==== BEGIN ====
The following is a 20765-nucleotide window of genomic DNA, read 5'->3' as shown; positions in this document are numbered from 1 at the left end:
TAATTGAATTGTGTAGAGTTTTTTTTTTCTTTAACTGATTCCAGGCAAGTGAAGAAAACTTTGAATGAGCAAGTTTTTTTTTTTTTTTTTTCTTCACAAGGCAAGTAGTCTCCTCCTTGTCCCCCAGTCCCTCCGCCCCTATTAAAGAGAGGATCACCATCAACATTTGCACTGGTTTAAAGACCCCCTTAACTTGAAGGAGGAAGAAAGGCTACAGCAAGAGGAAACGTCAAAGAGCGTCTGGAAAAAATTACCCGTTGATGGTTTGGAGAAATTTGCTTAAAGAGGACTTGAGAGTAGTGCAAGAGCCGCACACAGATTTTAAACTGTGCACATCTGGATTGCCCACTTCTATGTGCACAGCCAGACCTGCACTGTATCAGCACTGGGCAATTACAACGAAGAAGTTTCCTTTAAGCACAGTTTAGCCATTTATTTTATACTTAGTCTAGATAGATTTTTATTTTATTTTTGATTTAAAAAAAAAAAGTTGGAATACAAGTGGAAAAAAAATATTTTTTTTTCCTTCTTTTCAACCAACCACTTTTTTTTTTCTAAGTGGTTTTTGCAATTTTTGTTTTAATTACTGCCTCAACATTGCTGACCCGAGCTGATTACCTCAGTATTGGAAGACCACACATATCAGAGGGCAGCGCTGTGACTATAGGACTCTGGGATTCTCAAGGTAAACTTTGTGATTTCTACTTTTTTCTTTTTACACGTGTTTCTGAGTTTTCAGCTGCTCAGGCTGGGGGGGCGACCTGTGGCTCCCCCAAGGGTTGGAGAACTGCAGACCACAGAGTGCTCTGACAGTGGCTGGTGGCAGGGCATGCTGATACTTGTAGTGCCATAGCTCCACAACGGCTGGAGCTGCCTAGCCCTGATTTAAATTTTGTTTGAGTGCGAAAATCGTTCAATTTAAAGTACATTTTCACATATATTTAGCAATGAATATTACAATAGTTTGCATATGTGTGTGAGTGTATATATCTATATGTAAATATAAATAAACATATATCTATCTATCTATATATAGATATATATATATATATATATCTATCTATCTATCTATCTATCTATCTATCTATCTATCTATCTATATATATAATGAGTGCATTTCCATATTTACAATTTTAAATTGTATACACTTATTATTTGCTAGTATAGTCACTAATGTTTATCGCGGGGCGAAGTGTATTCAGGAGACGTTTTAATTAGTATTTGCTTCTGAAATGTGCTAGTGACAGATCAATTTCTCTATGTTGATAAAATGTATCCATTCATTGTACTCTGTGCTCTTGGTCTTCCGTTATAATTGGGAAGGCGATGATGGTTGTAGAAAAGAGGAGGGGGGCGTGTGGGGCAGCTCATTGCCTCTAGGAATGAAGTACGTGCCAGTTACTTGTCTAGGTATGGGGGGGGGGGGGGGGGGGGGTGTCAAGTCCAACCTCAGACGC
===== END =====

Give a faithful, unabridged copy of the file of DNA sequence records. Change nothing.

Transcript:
The following is a 20765-nucleotide window of genomic DNA, read 5'->3' as shown; positions in this document are numbered from 1 at the left end:
TAATTGAATTGTGTAGAGTTTTTTTTTTCTTTAACTGATTCCAGGCAAGTGAAGAAAACTTTGAATGAGCAAGTTTTTTTTTTTTTTTTTTCTTCACAAGGCAAGTAGTCTCCTCCTTGTCCCCCAGTCCCTCCGCCCCTATTAAAGAGAGGATCACCATCAACATTTGCACTGGTTTAAAGACCCCCTTAACTTGAAGGAGGAAGAAAGGCTACAGCAAGAGGAAACGTCAAAGAGCGTCTGGAAAAAATTACCCGTTGATGGTTTGGAGAAATTTGCTTAAAGAGGACTTGAGAGTAGTGCAAGAGCCGCACACAGATTTTAAACTGTGCACATCTGGATTGCCCACTTCTATGTGCACAGCCAGACCTGCACTGTATCAGCACTGGGCAATTACAACGAAGAAGTTTCCTTTAAGCACAGTTTAGCCATTTATTTTATACTTAGTCTAGATAGATTTTTATTTTATTTTTGATTTAAAAAAAAAAAGTTGGAATACAAGTGGAAAAAAAATATTTTTTTTTCCTTCTTTTCAACCAACCACTTTTTTTTTTCTAAGTGGTTTTTGCAATTTTTGTTTTAATTACTGCCTCAACATTGCTGACCCGAGCTGATTACCTCAGTATTGGAAGACCACACATATCAGAGGGCAGCGCTGTGACTATAGGACTCTGGGATTCTCAAGGTAAACTTTGTGATTTCTACTTTTTTCTTTTTACACGTGTTTCTGAGTTTTCAGCTGCTCAGGCTGGGGGGGCGACCTGTGGCTCCCCCAAGGGTTGGAGAACTGCAGACCACAGAGTGCTCTGACAGTGGCTGGTGGCAGGGCATGCTGATACTTGTAGTGCCATAGCTCCACAACGGCTGGAGCTGCCTAGCCCTGATTTAAATTTTGTTTGAGTGCGAAAATCGTTCAATTTAAAGTACATTTTCACATATATTTAGCAATGAATATTACAATAGTTTGCATATGTGTGTGAGTGTATATATCTATATGTAAATATAAATAAACATATATCTATCTATCTATATATAGATATATATATATATATATATCTATCTATCTATCTATCTATCTATCTATCTATCTATCTATCTATATATATAATGAGTGCATTTCCATATTTACAATTTTAAATTGTATACACTTATTATTTGCTAGTATAGTCACTAATGTTTATCGCGGGGCGAAGTGTATTCAGGAGACGTTTTAATTAGTATTTGCTTCTGAAATGTGCTAGTGACAGATCAATTTCTCTATGTTGATAAAATGTATCCATTCATTGTACTCTGTGCTCTTGGTCTTCCGTTATAATTGGGAAGGCGATGATGGTTGTAGAAAAGAGGAGGGGGGCGTGTGGGGCAGCTCATTGCCTCTAGGAATGAAGTACGTGCCAGTTACTTGTCTAGGTATGGGGGGGGGGGGGGGGGGGGGTGTCAAGTCCAACCTCAGACGC